1. Listen to your body and take it slow and easy when you are loosening up or doing your warm-ups. Never, ever, disregard an injury, no matter how slight.
2. Dress appropriately by always wearing loose, comfortable clothing and the proper shoes—sneakers for running and boxing shoes for sparring.
3. You do your roadwork six days a week, taking one day off and include intervals of sprints and uphill climbs. If you only have time for one exercise, make that exercise running. You must run no matter what the weather is like.
4. If you start an exercise, you must complete it! You can lighten up or slow down but you never quit. Once that bell sounds there is no quitting.
5. Each workout needs to be goal oriented.
6. Skill tasks should be done first, don’t let fatigue interfere with learning. In other words you do your conditioning last.
7. Take the extra time to insure that you wrap your hands properly.
8. Shadow box for form using the mirror – it’s the best coach in the gym.
9. You first work on your stance, which means chin down, hands up, elbows in, knees bent, weight on the balls of your feet and maintain the triangle.
10. Always keep in mind that speed and form are the most important considerations.
11. Workouts should be short and spirited. You never sit down during a workout – keep moving.
12. The use of the heavy bag is for working on combinations and developing power.
13. Supervised sparring should only be done when you’re fresh and can learn.
14. You spar with smaller men for speed, and the bigger men for power.
15. Always use the large gloves for training and sparring (16 ounce).
16. Always put Vaseline on your face before each sparring session.
17. There is a good reason for sparring for 3 minute intervals. It gives your mind an opportunity to develop a 3 minute mental clock, the same time period they use for rounds in real competition.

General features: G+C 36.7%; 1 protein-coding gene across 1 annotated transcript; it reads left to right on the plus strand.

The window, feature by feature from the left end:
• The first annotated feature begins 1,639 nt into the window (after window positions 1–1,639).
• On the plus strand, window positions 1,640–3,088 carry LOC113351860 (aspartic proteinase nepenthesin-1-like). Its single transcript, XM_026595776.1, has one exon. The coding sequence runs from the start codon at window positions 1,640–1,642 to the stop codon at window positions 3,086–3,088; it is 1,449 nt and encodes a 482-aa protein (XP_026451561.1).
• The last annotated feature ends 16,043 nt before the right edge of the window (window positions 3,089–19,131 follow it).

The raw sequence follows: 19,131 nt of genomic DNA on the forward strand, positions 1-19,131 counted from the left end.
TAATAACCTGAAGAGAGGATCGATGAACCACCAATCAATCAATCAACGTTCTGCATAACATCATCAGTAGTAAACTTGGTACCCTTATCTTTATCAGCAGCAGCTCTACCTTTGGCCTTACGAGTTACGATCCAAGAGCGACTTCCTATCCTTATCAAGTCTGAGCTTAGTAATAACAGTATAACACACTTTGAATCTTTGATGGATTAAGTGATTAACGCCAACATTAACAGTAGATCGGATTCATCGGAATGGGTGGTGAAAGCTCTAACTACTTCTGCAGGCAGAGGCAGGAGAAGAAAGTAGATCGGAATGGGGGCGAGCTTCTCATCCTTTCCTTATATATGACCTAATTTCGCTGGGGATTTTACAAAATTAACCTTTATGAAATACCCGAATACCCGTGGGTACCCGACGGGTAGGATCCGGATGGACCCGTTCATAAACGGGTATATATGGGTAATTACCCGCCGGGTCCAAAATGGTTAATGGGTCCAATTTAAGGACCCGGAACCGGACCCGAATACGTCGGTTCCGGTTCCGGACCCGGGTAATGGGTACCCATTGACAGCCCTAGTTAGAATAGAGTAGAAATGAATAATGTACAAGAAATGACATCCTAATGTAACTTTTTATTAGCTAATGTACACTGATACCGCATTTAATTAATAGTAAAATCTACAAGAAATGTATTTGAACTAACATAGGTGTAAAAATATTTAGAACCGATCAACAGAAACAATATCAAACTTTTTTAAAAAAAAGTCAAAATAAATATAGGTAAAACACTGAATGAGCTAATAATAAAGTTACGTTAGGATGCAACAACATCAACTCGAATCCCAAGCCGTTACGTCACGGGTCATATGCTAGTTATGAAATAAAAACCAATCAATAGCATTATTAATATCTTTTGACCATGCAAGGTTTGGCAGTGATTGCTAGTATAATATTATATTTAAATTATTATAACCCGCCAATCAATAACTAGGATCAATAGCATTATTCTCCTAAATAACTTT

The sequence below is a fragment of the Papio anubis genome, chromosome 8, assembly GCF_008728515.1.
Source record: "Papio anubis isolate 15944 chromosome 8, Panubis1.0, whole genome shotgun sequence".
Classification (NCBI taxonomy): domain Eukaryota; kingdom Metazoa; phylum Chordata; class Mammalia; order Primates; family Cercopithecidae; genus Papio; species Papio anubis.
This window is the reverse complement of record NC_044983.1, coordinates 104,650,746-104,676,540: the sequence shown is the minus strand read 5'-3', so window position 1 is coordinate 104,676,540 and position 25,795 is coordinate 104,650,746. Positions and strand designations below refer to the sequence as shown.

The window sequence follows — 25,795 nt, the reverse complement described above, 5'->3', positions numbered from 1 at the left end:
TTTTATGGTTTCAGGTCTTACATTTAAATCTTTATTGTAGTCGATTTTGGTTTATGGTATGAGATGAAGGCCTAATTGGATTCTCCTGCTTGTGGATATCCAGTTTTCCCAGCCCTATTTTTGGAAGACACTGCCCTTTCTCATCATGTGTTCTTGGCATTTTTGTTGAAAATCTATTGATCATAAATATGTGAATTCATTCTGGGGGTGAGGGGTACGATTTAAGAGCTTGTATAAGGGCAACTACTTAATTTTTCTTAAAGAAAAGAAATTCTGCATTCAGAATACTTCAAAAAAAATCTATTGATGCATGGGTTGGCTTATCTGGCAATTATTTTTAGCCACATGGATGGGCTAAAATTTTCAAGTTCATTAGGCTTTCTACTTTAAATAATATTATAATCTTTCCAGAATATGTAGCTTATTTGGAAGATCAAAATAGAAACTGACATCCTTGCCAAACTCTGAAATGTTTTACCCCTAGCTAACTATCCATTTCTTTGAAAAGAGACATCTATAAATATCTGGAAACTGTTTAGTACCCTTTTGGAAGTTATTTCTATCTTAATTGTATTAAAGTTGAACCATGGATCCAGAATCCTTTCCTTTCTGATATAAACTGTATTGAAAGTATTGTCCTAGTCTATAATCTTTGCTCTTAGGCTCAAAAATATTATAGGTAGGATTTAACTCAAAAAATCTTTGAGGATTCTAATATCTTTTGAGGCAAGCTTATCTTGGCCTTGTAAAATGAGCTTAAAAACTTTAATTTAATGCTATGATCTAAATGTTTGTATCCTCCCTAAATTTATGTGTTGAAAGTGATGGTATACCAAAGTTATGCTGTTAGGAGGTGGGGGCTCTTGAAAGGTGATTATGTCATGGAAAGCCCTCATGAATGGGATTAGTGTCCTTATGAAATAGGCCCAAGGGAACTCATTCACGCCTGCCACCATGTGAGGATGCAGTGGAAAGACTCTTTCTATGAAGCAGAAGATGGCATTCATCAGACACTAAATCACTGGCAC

18. Avoid dehydration by always having a sufficient supply of water on hand.
19. Never give in to your body, remembering that your mind is a million times stronger.
20. As quick as you throw a punch at your target, you quickly bring it back to the on-guard position.
21. Why they say your jab is so important: 1) it measures the distance between you and your opponent, 2) it’s used to set up other punches and 3) you can score with it as a solid blow.
22. Since the Hook is the most difficult punch to throw properly, it’s important you perfect the jab and right hand first. The power of this punch is generated by body torque and turning the punch over. It’s thrown as if you are hitting your opponent with your shoulder.
23. You never make the uppercut the last punch of a combination. Likewise, you always follow the right with a hook and the left with a straight right to close you up defensively.
24. A good boxer moves their head, comes in and out, as well as circles an opponent, recalling that old adage, a moving target is always harder to hit.
25. Good footwork means your feet coincide with the movement and placement of punches. What you want to do is control the punching distance and keep your chin in the shoulder of the hand you just punched with.
26. Abdominal exercises should be done in every workout.
27. Always cool down and stretch after a training session.
28. Keep things consistent: sleep (a minimum of 8 hours), regular meals, and exercise, which excludes any use of drugs or alcohol.
29. Never lose weight unnaturally e.g. with pills or supplements. Make your diet a way of life.
30. After learning all the angles, all the tricks from as many coaches as possible, you then move on to the coach that makes you feel the most comfortable and you can truly trust.
By: Jim Wyatt – Sport of Boxing